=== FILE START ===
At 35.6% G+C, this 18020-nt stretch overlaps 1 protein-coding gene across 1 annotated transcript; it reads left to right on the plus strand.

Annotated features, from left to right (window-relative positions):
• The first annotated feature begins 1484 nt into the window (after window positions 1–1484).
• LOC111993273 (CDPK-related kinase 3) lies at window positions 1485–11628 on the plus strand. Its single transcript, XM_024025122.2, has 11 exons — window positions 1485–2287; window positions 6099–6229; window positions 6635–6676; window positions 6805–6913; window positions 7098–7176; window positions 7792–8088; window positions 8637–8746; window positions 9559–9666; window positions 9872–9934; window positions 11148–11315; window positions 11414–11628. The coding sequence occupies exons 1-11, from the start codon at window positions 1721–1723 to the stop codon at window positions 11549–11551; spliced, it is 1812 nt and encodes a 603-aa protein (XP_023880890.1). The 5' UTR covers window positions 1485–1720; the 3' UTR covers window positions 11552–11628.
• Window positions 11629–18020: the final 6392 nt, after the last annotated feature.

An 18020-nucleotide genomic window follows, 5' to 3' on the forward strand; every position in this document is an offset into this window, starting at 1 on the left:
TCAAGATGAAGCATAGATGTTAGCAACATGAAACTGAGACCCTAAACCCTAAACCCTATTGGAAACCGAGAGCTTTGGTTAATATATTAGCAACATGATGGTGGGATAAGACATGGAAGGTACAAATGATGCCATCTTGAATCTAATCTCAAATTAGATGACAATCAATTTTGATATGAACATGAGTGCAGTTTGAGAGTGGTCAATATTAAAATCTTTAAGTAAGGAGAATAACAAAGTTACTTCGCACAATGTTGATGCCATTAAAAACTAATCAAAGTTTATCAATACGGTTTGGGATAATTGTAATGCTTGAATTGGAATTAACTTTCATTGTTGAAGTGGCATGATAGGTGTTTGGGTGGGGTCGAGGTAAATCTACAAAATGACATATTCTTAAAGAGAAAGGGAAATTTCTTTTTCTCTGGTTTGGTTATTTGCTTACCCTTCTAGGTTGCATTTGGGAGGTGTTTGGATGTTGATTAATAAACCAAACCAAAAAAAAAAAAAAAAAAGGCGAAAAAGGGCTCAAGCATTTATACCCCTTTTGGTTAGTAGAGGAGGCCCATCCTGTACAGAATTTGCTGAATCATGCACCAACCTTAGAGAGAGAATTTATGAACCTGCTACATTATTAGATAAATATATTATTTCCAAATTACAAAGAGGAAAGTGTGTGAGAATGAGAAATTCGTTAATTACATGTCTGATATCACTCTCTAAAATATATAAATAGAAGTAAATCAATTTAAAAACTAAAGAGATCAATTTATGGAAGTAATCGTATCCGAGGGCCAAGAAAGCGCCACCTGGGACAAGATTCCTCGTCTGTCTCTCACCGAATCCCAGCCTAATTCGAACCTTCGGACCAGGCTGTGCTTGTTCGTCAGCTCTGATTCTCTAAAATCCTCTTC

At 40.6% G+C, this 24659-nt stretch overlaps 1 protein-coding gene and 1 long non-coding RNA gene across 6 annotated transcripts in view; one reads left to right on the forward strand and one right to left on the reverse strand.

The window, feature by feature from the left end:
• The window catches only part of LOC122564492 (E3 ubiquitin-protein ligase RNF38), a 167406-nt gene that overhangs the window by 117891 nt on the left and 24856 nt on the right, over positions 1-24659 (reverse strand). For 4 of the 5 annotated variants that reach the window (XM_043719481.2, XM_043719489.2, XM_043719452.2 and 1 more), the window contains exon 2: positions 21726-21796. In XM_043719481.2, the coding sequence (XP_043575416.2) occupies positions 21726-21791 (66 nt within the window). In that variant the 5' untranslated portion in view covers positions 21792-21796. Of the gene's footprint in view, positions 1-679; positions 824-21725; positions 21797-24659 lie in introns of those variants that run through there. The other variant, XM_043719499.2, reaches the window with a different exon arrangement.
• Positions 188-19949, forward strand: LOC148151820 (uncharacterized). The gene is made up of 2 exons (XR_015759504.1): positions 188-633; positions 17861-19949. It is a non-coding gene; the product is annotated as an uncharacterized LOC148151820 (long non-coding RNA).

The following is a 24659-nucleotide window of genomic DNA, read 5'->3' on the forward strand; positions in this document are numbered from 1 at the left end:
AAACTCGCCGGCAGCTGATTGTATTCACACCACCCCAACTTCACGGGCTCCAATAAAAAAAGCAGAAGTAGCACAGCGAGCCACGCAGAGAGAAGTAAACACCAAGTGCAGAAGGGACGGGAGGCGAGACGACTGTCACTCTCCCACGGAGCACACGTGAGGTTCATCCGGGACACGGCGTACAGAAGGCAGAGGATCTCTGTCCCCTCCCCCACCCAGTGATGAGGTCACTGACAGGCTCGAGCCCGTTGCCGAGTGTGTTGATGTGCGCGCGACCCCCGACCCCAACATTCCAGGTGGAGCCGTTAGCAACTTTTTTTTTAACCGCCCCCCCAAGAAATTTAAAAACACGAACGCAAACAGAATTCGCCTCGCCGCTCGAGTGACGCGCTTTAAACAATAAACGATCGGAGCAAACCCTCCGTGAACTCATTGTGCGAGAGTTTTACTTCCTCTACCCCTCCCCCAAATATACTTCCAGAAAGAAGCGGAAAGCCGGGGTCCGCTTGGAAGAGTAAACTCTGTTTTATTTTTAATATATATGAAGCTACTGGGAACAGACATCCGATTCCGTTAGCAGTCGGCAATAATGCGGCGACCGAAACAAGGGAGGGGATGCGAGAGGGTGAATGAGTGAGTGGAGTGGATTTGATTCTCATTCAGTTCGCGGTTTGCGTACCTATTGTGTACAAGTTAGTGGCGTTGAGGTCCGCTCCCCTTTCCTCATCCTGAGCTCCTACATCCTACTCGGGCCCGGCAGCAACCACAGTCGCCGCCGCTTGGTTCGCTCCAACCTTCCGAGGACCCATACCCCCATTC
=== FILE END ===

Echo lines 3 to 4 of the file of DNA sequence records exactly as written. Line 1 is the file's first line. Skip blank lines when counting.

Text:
• The first annotated feature begins 1484 nt into the window (after window positions 1–1484).
• LOC111993273 (CDPK-related kinase 3) lies at window positions 1485–11628 on the plus strand. Its single transcript, XM_024025122.2, has 11 exons — window positions 1485–2287; window positions 6099–6229; window positions 6635–6676; window positions 6805–6913; window positions 7098–7176; window positions 7792–8088; window positions 8637–8746; window positions 9559–9666; window positions 9872–9934; window positions 11148–11315; window positions 11414–11628. The coding sequence occupies exons 1-11, from the start codon at window positions 1721–1723 to the stop codon at window positions 11549–11551; spliced, it is 1812 nt and encodes a 603-aa protein (XP_023880890.1). The 5' UTR covers window positions 1485–1720; the 3' UTR covers window positions 11552–11628.